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Death of the modern

Postmodernism is an intellectual stance or mode of discourse characterized by skepticism toward the "grand narratives" of modernism; rejection of epistemic certainty or the stability of meaning; and sensitivity to the role of ideology in maintaining political power. Claims to objectivity are dismissed as naïve realism, with attention drawn to the conditional nature of knowledge claims within particular historical, political, and cultural discourses. The postmodern outlook is characterized by self-referentiality, epistemological relativism, moral relativism, pluralism, irony, irreverence, and eclecticism; it rejects the "universal validity" of binary oppositions, stable identity, hierarchy, and categorization.

Initially emerging from a mode of literary criticism, postmodernism developed in the mid-twentieth century as a rejection of modernism, and has been observed across many disciplines. Postmodernism is associated with the disciplines deconstruction and post-structuralism. Various authors have criticized postmodernism as promoting obscurantism, as abandoning Enlightenment rationalism and scientific rigor, and as adding nothing to analytical or empirical knowledge.

Source: Wikipedia

1. Postmodernism, at its best, stands for multiculturalism, decentralization of power, and the emergence of new foci of power other than the white heterosexual male paradigm. At its worst, postmodernism degenerates into a New Age naïveté and shallowness that tells us "don't worry, be happy", "we create our own reality", and that promotes notions of "free choice" and "liberty" stripped of any analysis of power imbalances or historical context.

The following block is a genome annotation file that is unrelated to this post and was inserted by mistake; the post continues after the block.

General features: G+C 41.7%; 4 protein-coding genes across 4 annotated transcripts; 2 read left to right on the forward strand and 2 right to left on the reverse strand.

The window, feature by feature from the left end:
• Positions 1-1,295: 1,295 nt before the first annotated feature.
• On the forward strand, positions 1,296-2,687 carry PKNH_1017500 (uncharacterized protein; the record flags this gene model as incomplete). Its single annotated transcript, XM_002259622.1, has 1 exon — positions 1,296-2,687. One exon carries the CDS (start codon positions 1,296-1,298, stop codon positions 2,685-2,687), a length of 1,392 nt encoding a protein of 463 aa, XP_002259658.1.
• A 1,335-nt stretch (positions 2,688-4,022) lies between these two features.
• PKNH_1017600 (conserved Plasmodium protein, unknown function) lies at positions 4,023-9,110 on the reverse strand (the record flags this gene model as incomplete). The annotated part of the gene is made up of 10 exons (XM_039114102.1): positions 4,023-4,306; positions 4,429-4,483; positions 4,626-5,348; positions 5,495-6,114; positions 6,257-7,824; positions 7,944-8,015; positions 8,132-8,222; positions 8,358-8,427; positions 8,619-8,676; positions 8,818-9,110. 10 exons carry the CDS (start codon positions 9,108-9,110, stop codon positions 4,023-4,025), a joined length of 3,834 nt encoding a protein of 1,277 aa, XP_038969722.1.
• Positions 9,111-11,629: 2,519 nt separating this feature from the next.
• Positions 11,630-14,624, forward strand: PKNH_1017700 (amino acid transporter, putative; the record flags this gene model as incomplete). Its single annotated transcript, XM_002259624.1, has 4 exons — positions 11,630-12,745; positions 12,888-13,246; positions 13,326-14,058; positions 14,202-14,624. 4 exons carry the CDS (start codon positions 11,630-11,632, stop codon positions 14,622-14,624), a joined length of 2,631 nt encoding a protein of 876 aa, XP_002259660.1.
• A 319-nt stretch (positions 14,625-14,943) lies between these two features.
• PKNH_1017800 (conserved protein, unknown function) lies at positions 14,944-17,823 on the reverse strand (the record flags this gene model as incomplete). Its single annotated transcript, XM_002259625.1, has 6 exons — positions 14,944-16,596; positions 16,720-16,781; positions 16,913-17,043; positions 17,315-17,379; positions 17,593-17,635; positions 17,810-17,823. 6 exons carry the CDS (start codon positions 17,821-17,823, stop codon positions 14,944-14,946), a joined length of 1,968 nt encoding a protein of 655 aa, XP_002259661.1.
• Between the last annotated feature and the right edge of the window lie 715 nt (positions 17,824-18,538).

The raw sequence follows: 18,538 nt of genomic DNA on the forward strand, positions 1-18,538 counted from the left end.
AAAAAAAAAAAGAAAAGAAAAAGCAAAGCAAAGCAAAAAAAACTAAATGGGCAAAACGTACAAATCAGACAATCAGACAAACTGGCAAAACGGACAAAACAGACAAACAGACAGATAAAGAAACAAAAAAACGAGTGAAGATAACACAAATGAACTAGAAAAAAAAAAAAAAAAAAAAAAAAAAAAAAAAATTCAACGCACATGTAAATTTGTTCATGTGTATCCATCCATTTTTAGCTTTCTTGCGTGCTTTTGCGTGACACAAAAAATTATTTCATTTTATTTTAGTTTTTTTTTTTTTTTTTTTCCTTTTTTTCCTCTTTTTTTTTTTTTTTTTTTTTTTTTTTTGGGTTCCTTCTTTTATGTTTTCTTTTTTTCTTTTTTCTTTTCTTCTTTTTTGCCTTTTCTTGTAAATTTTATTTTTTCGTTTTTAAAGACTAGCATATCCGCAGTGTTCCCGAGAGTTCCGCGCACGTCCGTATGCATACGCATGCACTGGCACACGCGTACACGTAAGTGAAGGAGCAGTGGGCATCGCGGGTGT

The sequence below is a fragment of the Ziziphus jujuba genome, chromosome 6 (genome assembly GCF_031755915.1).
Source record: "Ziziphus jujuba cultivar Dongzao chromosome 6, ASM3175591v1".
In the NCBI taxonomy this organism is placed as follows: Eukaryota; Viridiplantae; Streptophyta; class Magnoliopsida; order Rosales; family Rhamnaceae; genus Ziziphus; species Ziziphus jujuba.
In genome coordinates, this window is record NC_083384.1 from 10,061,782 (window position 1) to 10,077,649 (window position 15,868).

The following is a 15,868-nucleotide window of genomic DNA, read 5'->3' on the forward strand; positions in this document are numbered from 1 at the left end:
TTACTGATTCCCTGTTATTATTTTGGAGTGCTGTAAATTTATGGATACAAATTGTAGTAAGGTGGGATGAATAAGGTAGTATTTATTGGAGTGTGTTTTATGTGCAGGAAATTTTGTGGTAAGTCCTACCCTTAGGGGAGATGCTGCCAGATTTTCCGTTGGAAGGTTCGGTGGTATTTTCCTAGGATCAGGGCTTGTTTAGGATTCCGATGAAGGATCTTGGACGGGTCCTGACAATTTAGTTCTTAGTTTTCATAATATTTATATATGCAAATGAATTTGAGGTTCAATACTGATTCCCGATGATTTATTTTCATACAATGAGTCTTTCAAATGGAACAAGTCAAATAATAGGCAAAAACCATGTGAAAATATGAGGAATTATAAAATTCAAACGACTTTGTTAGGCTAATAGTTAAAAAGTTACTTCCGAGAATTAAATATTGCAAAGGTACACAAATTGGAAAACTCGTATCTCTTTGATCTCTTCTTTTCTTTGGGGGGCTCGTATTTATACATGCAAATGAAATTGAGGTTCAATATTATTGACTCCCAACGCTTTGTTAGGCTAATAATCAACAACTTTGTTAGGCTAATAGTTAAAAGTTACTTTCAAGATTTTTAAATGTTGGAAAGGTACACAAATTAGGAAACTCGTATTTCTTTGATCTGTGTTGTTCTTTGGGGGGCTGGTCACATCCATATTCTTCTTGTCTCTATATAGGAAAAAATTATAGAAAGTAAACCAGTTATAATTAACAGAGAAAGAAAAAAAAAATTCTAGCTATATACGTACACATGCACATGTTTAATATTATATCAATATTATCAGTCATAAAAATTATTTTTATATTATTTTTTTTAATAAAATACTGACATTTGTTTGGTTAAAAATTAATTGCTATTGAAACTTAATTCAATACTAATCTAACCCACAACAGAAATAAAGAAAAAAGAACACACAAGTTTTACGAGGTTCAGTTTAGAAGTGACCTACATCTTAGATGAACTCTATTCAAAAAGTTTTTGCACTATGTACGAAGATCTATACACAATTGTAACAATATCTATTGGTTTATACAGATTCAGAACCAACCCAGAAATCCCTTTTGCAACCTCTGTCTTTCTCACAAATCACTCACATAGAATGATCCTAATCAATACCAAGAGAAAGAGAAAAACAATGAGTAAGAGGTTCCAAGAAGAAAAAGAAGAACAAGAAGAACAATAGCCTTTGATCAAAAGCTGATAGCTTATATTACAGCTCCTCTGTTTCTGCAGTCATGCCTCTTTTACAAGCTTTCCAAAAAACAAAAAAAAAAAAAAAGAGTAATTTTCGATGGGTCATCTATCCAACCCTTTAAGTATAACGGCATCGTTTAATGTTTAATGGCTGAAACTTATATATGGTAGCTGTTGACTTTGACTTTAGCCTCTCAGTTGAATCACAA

2. To assert that postmodern approaches are the correct way of viewing the world would violate the associated assumptions of postmodernism itself. Such an assertion would involve context stripping, holding that a single best approach exists for all questions, circumstances, and knowers.

3. Since we have no clear idea what modernity is, we have recently begun to escape the issue by talking about post-modernity (an extension or an imitation of the somewhat older expressions "post-industrial society", "post-capitalism", etc). And what might come after the "post-modern" ? The neo-post-modern ? Or will we still be in the continually-moving modern, with [this] present conveniently named something like the "techno-secular" period and consigned to the past ?< 4. The surest sign of the death of the Modern is the loss of confidence among its elites, and in the absence of belief in which they are all the more afraid of new ideas or popular insurgencies.

5. Often used in very different contexts, the term designates the emergence of a complex of new factors which, widespread and powerful as they are, have shown themselves able to produce important and lasting changes. The term was first used with reference to aesthetic, social and technological phenomena. It was then transposed into the philosophical field, but has remained somewhat ambiguous, both because judgement on what is called "postmodern" is sometimes positive and sometimes negative, and because there is as yet no consensus on the delicate question of the demarcation of the different historical periods. One thing however is certain: the currents of thought which claim to be postmodern merit appropriate attention. According to some of them, the time of certainties is irrevocably past, and the human being must now learn to live in a horizon of total absence of meaning, where everything is provisional and ephemeral. In their destructive critique of every certitude, several authors have failed to make crucial distinctions and have called into question the certitudes of faith. (Papal Encyclical, Fides et Ratio, 14 September 1998).

Postmodernism does reject the notion of any single objective "truth" leading to ultimate enlightenment and so on, but there is still an acceptance, indeed the promotion, of many subjective "truths" rather than none at all. Truth thus becomes contextually reliant rather than all-encompassing.
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